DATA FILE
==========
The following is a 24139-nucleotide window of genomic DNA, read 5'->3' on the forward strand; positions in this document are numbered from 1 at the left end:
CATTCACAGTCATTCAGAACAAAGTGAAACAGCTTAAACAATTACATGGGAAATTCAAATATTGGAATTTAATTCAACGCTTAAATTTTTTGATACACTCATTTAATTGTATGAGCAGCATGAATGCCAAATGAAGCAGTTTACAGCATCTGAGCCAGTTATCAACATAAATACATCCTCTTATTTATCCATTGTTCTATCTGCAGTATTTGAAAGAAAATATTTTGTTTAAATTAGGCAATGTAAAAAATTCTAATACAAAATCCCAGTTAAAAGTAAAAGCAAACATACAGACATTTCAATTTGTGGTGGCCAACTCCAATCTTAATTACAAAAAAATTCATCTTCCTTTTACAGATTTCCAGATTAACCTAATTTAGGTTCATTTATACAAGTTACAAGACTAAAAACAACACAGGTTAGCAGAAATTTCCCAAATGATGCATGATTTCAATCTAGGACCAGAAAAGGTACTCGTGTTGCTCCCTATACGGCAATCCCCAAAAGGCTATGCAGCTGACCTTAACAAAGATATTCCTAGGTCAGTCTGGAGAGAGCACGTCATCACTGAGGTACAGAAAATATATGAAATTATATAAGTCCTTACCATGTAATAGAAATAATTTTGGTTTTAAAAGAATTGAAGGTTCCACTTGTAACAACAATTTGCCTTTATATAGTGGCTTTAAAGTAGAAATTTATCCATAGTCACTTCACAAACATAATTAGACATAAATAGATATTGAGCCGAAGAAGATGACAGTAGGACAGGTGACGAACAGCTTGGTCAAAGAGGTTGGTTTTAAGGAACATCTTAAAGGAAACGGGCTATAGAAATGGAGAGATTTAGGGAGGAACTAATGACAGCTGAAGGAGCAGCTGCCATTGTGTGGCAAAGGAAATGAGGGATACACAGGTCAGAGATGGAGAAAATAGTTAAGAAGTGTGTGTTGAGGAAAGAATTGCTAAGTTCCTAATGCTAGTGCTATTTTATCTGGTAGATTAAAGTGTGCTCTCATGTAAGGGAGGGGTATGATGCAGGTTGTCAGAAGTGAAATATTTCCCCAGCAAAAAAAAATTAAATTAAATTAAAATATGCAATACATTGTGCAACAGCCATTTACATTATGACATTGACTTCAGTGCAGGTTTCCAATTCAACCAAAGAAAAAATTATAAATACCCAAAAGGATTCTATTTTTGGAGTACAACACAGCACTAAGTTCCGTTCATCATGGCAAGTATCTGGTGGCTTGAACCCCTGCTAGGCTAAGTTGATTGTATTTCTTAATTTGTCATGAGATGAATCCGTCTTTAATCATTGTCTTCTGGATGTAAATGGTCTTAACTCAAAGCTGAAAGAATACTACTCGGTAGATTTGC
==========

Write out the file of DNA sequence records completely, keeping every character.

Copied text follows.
The following is a 24139-nucleotide window of genomic DNA, read 5'->3' on the forward strand; positions in this document are numbered from 1 at the left end:
CATTCACAGTCATTCAGAACAAAGTGAAACAGCTTAAACAATTACATGGGAAATTCAAATATTGGAATTTAATTCAACGCTTAAATTTTTTGATACACTCATTTAATTGTATGAGCAGCATGAATGCCAAATGAAGCAGTTTACAGCATCTGAGCCAGTTATCAACATAAATACATCCTCTTATTTATCCATTGTTCTATCTGCAGTATTTGAAAGAAAATATTTTGTTTAAATTAGGCAATGTAAAAAATTCTAATACAAAATCCCAGTTAAAAGTAAAAGCAAACATACAGACATTTCAATTTGTGGTGGCCAACTCCAATCTTAATTACAAAAAAATTCATCTTCCTTTTACAGATTTCCAGATTAACCTAATTTAGGTTCATTTATACAAGTTACAAGACTAAAAACAACACAGGTTAGCAGAAATTTCCCAAATGATGCATGATTTCAATCTAGGACCAGAAAAGGTACTCGTGTTGCTCCCTATACGGCAATCCCCAAAAGGCTATGCAGCTGACCTTAACAAAGATATTCCTAGGTCAGTCTGGAGAGAGCACGTCATCACTGAGGTACAGAAAATATATGAAATTATATAAGTCCTTACCATGTAATAGAAATAATTTTGGTTTTAAAAGAATTGAAGGTTCCACTTGTAACAACAATTTGCCTTTATATAGTGGCTTTAAAGTAGAAATTTATCCATAGTCACTTCACAAACATAATTAGACATAAATAGATATTGAGCCGAAGAAGATGACAGTAGGACAGGTGACGAACAGCTTGGTCAAAGAGGTTGGTTTTAAGGAACATCTTAAAGGAAACGGGCTATAGAAATGGAGAGATTTAGGGAGGAACTAATGACAGCTGAAGGAGCAGCTGCCATTGTGTGGCAAAGGAAATGAGGGATACACAGGTCAGAGATGGAGAAAATAGTTAAGAAGTGTGTGTTGAGGAAAGAATTGCTAAGTTCCTAATGCTAGTGCTATTTTATCTGGTAGATTAAAGTGTGCTCTCATGTAAGGGAGGGGTATGATGCAGGTTGTCAGAAGTGAAATATTTCCCCAGCAAAAAAAAATTAAATTAAATTAAAATATGCAATACATTGTGCAACAGCCATTTACATTATGACATTGACTTCAGTGCAGGTTTCCAATTCAACCAAAGAAAAAATTATAAATACCCAAAAGGATTCTATTTTTGGAGTACAACACAGCACTAAGTTCCGTTCATCATGGCAAGTATCTGGTGGCTTGAACCCCTGCTAGGCTAAGTTGATTGTATTTCTTAATTTGTCATGAGATGAATCCGTCTTTAATCATTGTCTTCTGGATGTAAATGGTCTTAACTCAAAGCTGAAAGAATACTACTCGGTAGATTTGC